A piece of clothing touches many hands and travels hundreds of miles before making its way into a closet – from growing the fiber, to spinning the yarn, to creating the fabric, to dying the fabric, to sewing the piece, to packing the order. The environmental and social impact of clothing is driven by decisions at every one of these stages. While brands are starting to integrate sustainability practices, many are only addressing and communicating actions against select stages (e.g., paying fair wages to seamstresses yet having no visibility into the working conditions at the farm, using organic cotton yet having no control over the chemicals used when dyeing the fabric). Ultimately, this creates a lack of transparency around the true environmental and social impact of a purchase.
To truly commit to sustainability, brands need to be responsible for providing transparency at every stage of the supply chain.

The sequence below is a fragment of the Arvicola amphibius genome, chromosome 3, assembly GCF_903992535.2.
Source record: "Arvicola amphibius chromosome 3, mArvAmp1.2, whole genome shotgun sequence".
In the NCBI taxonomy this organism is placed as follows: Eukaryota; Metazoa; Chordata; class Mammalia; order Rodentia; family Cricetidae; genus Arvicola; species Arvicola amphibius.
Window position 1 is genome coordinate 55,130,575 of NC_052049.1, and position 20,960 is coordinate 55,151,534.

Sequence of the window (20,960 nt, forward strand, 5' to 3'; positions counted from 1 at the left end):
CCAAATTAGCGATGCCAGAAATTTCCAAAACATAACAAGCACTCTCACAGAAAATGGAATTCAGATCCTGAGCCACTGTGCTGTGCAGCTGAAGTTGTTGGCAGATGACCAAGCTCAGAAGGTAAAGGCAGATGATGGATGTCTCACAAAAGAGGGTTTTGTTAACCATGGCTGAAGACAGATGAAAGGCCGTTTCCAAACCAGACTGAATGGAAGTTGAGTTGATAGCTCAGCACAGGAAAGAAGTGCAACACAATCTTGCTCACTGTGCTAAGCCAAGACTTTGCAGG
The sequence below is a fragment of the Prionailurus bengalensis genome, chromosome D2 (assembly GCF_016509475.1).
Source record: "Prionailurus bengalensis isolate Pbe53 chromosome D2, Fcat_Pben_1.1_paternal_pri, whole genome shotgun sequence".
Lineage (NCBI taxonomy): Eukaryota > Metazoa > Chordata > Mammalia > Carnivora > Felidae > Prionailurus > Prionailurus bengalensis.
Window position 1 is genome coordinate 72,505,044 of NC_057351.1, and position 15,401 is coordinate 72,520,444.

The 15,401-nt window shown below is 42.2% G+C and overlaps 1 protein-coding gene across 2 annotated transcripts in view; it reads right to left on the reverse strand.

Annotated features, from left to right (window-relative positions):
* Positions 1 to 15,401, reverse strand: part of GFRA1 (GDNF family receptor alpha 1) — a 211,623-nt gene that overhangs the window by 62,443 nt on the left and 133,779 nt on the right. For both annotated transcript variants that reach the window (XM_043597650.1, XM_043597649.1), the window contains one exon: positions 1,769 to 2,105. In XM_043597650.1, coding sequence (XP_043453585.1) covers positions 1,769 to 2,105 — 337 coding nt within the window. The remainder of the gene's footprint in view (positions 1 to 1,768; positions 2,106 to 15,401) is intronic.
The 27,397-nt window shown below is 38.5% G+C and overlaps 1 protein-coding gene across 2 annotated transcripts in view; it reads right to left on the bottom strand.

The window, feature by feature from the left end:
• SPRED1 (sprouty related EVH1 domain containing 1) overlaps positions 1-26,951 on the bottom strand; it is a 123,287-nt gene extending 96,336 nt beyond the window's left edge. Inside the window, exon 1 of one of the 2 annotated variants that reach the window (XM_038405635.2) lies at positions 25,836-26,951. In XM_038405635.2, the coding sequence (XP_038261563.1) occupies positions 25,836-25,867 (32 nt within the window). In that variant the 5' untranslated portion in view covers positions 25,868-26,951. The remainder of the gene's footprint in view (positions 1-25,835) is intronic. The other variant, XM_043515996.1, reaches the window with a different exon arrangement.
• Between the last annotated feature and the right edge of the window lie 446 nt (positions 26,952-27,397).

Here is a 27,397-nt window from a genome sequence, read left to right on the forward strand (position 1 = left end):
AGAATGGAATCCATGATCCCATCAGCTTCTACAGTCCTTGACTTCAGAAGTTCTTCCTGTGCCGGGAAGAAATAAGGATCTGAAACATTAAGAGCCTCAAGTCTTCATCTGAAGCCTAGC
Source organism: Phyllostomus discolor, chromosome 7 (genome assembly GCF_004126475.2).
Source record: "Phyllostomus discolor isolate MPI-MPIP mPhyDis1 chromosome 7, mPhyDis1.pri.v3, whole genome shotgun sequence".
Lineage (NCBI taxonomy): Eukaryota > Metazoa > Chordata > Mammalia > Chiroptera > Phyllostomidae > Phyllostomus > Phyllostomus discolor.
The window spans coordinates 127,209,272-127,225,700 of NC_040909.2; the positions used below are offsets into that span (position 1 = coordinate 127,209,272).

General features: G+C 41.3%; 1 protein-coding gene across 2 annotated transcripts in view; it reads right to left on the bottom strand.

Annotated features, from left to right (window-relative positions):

Focusing on ‘how clothing is made’ is not enough. At the end of the day, every new piece of clothing consumes resources, no matter how it is made. Brands today operate business models that rely on rapidly increasing consumption, leading them to make more product than ever before. With a focus on more product, more often, there is little incentive for brands to think about the purpose behind each piece they create. How often will their consumer wear it? How long will it last? Instead, to get their consumer to endlessly buy more, brands flood the market with constant ‘newness’. Ultimately, this results in closets filled with clothing that consumers get rid of after only a few wears.
To truly commit to sustainability, brands need to be responsible for putting products in the market that consumers will love to wear year after year, not just a few times.